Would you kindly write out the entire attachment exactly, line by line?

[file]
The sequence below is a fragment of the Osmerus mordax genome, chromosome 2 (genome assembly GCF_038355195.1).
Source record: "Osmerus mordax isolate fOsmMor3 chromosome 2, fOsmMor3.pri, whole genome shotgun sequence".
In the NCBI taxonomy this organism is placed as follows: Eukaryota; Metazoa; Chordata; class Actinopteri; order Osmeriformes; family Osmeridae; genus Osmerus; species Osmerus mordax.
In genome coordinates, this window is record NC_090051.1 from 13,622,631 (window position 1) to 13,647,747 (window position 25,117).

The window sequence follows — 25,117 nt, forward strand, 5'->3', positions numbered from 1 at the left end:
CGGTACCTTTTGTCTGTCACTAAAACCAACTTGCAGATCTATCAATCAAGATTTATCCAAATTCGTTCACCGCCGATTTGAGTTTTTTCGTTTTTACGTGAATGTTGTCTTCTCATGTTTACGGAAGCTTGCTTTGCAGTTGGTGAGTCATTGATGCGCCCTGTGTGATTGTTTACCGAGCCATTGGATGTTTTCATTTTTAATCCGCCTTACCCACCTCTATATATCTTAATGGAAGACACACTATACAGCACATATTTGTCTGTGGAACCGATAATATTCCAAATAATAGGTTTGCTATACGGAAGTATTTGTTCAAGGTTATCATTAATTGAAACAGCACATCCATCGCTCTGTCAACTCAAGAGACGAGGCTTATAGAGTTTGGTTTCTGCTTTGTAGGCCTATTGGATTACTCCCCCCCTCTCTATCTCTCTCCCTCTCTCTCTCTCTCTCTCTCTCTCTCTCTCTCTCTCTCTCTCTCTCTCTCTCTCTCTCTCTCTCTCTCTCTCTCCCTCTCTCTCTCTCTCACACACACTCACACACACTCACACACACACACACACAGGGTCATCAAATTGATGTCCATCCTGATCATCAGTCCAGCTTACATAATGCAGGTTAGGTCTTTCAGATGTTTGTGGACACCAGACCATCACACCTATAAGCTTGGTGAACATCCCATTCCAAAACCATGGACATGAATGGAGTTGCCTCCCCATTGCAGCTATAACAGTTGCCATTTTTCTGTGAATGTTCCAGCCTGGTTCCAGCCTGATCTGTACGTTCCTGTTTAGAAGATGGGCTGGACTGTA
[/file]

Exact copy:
The sequence below is a fragment of the Osmerus mordax genome, chromosome 2 (genome assembly GCF_038355195.1).
Source record: "Osmerus mordax isolate fOsmMor3 chromosome 2, fOsmMor3.pri, whole genome shotgun sequence".
In the NCBI taxonomy this organism is placed as follows: Eukaryota; Metazoa; Chordata; class Actinopteri; order Osmeriformes; family Osmeridae; genus Osmerus; species Osmerus mordax.
In genome coordinates, this window is record NC_090051.1 from 13,622,631 (window position 1) to 13,647,747 (window position 25,117).

The window sequence follows — 25,117 nt, forward strand, 5'->3', positions numbered from 1 at the left end:
CGGTACCTTTTGTCTGTCACTAAAACCAACTTGCAGATCTATCAATCAAGATTTATCCAAATTCGTTCACCGCCGATTTGAGTTTTTTCGTTTTTACGTGAATGTTGTCTTCTCATGTTTACGGAAGCTTGCTTTGCAGTTGGTGAGTCATTGATGCGCCCTGTGTGATTGTTTACCGAGCCATTGGATGTTTTCATTTTTAATCCGCCTTACCCACCTCTATATATCTTAATGGAAGACACACTATACAGCACATATTTGTCTGTGGAACCGATAATATTCCAAATAATAGGTTTGCTATACGGAAGTATTTGTTCAAGGTTATCATTAATTGAAACAGCACATCCATCGCTCTGTCAACTCAAGAGACGAGGCTTATAGAGTTTGGTTTCTGCTTTGTAGGCCTATTGGATTACTCCCCCCCTCTCTATCTCTCTCCCTCTCTCTCTCTCTCTCTCTCTCTCTCTCTCTCTCTCTCTCTCTCTCTCTCTCTCTCTCTCTCTCTCTCTCTCTCCCTCTCTCTCTCTCTCACACACACTCACACACACTCACACACACACACACACAGGGTCATCAAATTGATGTCCATCCTGATCATCAGTCCAGCTTACATAATGCAGGTTAGGTCTTTCAGATGTTTGTGGACACCAGACCATCACACCTATAAGCTTGGTGAACATCCCATTCCAAAACCATGGACATGAATGGAGTTGCCTCCCCATTGCAGCTATAACAGTTGCCATTTTTCTGTGAATGTTCCAGCCTGGTTCCAGCCTGATCTGTACGTTCCTGTTTAGAAGATGGGCTGGACTGTA